COMMITTEES CONSIDER INTERIM CHARGES
(AUSTIN)—Though the next session doesn't begin until January of 2011, Senators are still busy considering issues that will face the state during the 81st Legislature. The Lt. Governor assigns each standing committee a series of charges to work on over the interim, in order to determine the direction and goals of legislation for next session, as well as consider the impact of new laws enacted in previous sessions. This week, the Senate Education, State Affairs, Intergovernmental Relations and Health and Human Services Committees began hearings on their interim charges.
Senate Education began Monday, February 22, by looking at the impact of two bills passed last session, HB 3, which changes school accountability standards, and HB 4294, which seeks to study the use of electronic textbooks in public schools. The committee was also directed to study how changing demographics and economic environments affect the cost of public education.
Insurance was the order of the day for the State Affairs Committee on Tuesday, February 23, as they considered the state of private health insurance in Texas and heard testimony on the sale of annuities to senior citizens. The Intergovernmental Relations Committee held a hearing on several charges, gathering information on municipal utility districts, federal programs to help property owners, and ways the state can assist county governments with consolidation.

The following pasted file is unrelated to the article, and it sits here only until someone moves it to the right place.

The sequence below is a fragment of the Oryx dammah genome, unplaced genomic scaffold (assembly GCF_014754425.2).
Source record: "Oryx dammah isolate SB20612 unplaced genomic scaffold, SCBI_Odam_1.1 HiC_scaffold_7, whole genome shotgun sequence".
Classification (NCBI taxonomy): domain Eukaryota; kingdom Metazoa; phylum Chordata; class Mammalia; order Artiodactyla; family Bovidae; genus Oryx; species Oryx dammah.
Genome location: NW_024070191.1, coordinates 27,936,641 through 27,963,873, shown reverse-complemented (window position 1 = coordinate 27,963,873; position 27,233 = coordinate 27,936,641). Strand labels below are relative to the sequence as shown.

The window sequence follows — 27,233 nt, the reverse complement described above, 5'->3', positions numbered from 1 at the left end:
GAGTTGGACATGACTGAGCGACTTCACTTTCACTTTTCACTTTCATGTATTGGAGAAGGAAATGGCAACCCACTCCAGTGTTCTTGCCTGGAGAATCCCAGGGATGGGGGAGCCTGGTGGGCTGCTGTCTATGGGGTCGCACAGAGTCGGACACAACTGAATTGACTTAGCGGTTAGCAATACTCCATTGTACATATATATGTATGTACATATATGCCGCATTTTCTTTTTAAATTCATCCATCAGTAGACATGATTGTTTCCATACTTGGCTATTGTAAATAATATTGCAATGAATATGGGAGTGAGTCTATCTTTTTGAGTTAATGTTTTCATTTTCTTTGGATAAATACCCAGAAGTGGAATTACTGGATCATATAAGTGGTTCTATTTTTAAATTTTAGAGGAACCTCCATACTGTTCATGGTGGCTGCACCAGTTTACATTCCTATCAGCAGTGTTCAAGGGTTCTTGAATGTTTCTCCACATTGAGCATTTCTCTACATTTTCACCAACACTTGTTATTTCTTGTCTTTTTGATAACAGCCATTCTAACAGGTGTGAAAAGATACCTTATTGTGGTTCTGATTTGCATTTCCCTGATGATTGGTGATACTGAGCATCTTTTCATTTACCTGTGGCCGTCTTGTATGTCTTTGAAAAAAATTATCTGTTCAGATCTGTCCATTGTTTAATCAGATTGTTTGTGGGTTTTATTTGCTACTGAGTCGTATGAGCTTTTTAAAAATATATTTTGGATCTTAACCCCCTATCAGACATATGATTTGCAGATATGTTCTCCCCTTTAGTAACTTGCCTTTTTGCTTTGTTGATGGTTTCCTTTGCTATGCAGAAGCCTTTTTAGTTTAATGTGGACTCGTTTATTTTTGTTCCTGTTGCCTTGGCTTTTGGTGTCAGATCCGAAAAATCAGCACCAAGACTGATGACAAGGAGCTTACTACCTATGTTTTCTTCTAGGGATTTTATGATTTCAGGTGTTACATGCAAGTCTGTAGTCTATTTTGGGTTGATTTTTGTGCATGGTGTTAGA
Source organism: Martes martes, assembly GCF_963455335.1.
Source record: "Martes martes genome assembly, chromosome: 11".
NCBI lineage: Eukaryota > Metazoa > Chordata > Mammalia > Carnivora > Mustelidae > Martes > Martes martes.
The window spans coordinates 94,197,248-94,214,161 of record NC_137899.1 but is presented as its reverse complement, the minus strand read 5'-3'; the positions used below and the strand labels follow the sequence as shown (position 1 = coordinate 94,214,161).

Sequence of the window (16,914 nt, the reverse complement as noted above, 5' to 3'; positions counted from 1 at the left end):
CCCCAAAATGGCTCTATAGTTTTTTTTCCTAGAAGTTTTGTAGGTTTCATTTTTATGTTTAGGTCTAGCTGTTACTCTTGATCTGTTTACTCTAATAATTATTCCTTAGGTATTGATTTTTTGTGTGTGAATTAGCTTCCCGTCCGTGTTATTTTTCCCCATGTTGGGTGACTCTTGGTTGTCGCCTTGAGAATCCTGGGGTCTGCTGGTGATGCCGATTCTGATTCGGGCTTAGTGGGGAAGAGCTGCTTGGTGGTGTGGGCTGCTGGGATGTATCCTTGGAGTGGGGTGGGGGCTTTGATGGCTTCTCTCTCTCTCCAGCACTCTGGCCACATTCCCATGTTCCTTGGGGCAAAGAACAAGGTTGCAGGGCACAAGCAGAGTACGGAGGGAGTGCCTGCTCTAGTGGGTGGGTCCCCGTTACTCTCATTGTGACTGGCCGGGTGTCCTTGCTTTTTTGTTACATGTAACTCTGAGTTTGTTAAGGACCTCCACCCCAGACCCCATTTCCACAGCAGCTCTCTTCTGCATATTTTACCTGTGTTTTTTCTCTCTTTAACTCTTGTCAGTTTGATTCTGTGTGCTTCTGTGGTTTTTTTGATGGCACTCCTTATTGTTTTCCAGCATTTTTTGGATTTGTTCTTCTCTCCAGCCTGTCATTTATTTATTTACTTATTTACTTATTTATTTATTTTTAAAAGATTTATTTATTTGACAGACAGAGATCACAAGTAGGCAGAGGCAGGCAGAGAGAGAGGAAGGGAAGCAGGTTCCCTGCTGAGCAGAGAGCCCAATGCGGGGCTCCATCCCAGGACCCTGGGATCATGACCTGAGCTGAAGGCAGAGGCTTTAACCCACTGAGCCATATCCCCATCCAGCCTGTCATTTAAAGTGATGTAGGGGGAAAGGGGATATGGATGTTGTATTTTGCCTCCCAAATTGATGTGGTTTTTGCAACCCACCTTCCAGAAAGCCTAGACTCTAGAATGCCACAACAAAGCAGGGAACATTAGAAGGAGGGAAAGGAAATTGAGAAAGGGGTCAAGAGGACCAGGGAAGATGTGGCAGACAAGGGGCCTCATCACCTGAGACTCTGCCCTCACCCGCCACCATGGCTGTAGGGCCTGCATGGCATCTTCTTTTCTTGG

The Senate Health and Human Services Committee held two hearings this week. Tuesday, Senators heard testimony relating to Medicaid waivers from the federal government and listened to ideas for ways to increase the number of doctors and nurses in Texas. Wednesday, the committee considered a report from state officials on the response to the H1N1 flu virus outbreak in Texas last year, with witnesses testifying that the state's actions with respect to vaccines was swift and robust.
Senate committees will continue to meet throughout the year before submitting final findings to the Lt. Governor before January 2011. Meetings won't be confined to Austin; committees hold meetings around the state in order to get a broad geographic view and permit citizens to testify on issues wherever they live.